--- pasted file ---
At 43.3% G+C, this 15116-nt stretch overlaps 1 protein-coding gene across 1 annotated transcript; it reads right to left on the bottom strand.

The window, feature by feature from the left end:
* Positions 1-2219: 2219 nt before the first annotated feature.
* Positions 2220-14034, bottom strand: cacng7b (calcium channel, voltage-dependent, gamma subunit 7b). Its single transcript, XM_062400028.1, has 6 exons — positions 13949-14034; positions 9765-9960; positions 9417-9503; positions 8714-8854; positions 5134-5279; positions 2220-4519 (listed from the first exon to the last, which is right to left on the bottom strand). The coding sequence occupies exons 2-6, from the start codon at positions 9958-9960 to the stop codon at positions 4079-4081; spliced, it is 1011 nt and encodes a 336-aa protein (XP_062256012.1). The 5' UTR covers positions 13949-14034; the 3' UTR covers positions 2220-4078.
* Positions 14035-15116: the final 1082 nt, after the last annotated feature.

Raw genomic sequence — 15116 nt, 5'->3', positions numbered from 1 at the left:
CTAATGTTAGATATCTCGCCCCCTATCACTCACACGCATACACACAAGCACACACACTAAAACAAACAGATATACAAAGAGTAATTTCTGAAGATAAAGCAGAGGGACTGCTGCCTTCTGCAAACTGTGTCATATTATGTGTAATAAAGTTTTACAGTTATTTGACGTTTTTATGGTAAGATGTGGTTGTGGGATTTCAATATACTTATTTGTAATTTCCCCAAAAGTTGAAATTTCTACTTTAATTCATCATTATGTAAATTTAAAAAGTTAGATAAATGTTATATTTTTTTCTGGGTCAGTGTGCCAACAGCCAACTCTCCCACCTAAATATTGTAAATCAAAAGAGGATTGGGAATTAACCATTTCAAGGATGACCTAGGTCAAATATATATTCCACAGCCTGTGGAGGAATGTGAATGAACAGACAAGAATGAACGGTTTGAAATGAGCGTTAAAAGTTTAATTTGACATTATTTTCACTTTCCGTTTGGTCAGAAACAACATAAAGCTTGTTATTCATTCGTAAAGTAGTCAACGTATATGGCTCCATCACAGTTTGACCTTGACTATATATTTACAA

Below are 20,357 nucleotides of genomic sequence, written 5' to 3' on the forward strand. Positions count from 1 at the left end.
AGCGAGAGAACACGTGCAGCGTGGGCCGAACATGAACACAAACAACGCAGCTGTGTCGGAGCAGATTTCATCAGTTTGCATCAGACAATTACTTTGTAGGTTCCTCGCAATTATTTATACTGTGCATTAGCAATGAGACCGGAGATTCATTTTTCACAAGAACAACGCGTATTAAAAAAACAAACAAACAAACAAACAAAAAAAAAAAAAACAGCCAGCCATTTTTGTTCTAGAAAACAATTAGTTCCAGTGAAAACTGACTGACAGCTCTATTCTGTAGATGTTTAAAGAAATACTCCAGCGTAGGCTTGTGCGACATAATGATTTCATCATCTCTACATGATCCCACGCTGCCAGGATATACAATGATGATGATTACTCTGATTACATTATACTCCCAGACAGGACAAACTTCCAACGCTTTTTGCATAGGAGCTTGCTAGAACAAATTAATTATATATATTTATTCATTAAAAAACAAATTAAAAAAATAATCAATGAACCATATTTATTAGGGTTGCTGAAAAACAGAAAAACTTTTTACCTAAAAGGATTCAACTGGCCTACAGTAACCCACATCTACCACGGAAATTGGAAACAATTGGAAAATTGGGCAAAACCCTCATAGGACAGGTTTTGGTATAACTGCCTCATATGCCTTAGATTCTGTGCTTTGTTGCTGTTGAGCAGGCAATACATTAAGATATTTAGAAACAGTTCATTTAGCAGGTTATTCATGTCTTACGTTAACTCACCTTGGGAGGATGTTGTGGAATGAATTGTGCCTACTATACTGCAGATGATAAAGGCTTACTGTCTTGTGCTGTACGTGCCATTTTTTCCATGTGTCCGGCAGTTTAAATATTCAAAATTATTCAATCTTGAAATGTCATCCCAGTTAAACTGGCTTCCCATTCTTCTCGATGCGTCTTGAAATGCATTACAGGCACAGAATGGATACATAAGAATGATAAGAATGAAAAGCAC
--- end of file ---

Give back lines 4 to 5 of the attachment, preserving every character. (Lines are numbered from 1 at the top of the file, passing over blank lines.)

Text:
* Positions 2220-14034, bottom strand: cacng7b (calcium channel, voltage-dependent, gamma subunit 7b). Its single transcript, XM_062400028.1, has 6 exons — positions 13949-14034; positions 9765-9960; positions 9417-9503; positions 8714-8854; positions 5134-5279; positions 2220-4519 (listed from the first exon to the last, which is right to left on the bottom strand). The coding sequence occupies exons 2-6, from the start codon at positions 9958-9960 to the stop codon at positions 4079-4081; spliced, it is 1011 nt and encodes a 336-aa protein (XP_062256012.1). The 5' UTR covers positions 13949-14034; the 3' UTR covers positions 2220-4078.
* Positions 14035-15116: the final 1082 nt, after the last annotated feature.